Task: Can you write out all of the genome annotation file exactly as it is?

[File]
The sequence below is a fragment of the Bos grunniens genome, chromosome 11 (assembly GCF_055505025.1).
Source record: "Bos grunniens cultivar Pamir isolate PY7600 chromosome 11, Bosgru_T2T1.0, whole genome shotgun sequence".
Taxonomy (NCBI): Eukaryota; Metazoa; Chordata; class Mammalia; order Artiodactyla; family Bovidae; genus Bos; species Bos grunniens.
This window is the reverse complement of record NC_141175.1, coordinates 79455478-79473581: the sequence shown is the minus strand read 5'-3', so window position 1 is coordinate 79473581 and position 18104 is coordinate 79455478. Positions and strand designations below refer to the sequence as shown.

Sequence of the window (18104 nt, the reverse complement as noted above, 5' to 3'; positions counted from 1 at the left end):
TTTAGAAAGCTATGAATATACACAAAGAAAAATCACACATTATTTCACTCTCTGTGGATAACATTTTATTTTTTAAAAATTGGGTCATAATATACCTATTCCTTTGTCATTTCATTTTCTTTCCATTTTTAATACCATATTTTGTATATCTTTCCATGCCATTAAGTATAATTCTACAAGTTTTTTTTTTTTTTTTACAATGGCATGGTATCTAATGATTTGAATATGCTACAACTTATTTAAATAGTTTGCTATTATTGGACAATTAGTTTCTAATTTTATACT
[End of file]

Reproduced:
The sequence below is a fragment of the Bos grunniens genome, chromosome 11 (assembly GCF_055505025.1).
Source record: "Bos grunniens cultivar Pamir isolate PY7600 chromosome 11, Bosgru_T2T1.0, whole genome shotgun sequence".
Taxonomy (NCBI): Eukaryota; Metazoa; Chordata; class Mammalia; order Artiodactyla; family Bovidae; genus Bos; species Bos grunniens.
This window is the reverse complement of record NC_141175.1, coordinates 79455478-79473581: the sequence shown is the minus strand read 5'-3', so window position 1 is coordinate 79473581 and position 18104 is coordinate 79455478. Positions and strand designations below refer to the sequence as shown.

Sequence of the window (18104 nt, the reverse complement as noted above, 5' to 3'; positions counted from 1 at the left end):
TTTAGAAAGCTATGAATATACACAAAGAAAAATCACACATTATTTCACTCTCTGTGGATAACATTTTATTTTTTAAAAATTGGGTCATAATATACCTATTCCTTTGTCATTTCATTTTCTTTCCATTTTTAATACCATATTTTGTATATCTTTCCATGCCATTAAGTATAATTCTACAAGTTTTTTTTTTTTTTTTACAATGGCATGGTATCTAATGATTTGAATATGCTACAACTTATTTAAATAGTTTGCTATTATTGGACAATTAGTTTCTAATTTTATACT